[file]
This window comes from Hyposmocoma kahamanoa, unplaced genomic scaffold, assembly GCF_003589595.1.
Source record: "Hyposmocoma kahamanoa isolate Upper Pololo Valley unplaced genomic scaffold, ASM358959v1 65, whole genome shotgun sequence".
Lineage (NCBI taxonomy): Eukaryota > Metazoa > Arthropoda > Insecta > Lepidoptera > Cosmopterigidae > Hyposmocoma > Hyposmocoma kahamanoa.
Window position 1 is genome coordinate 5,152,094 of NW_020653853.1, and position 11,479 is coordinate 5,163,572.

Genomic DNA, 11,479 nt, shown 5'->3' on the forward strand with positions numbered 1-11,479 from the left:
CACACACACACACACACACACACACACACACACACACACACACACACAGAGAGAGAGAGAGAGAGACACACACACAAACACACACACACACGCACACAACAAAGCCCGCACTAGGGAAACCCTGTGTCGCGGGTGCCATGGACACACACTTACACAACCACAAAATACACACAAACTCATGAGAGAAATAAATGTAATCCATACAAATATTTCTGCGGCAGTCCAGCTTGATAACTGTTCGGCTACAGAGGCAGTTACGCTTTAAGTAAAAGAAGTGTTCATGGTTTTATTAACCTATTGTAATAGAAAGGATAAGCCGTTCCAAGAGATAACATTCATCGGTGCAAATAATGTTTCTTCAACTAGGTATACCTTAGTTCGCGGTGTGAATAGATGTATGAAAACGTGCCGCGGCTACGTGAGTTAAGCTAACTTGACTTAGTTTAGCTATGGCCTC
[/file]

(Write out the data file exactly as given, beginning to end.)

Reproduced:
This window comes from Hyposmocoma kahamanoa, unplaced genomic scaffold, assembly GCF_003589595.1.
Source record: "Hyposmocoma kahamanoa isolate Upper Pololo Valley unplaced genomic scaffold, ASM358959v1 65, whole genome shotgun sequence".
Lineage (NCBI taxonomy): Eukaryota > Metazoa > Arthropoda > Insecta > Lepidoptera > Cosmopterigidae > Hyposmocoma > Hyposmocoma kahamanoa.
Window position 1 is genome coordinate 5,152,094 of NW_020653853.1, and position 11,479 is coordinate 5,163,572.

Genomic DNA, 11,479 nt, shown 5'->3' on the forward strand with positions numbered 1-11,479 from the left:
CACACACACACACACACACACACACACACACACACACACACACACACAGAGAGAGAGAGAGAGAGACACACACACAAACACACACACACACGCACACAACAAAGCCCGCACTAGGGAAACCCTGTGTCGCGGGTGCCATGGACACACACTTACACAACCACAAAATACACACAAACTCATGAGAGAAATAAATGTAATCCATACAAATATTTCTGCGGCAGTCCAGCTTGATAACTGTTCGGCTACAGAGGCAGTTACGCTTTAAGTAAAAGAAGTGTTCATGGTTTTATTAACCTATTGTAATAGAAAGGATAAGCCGTTCCAAGAGATAACATTCATCGGTGCAAATAATGTTTCTTCAACTAGGTATACCTTAGTTCGCGGTGTGAATAGATGTATGAAAACGTGCCGCGGCTACGTGAGTTAAGCTAACTTGACTTAGTTTAGCTATGGCCTC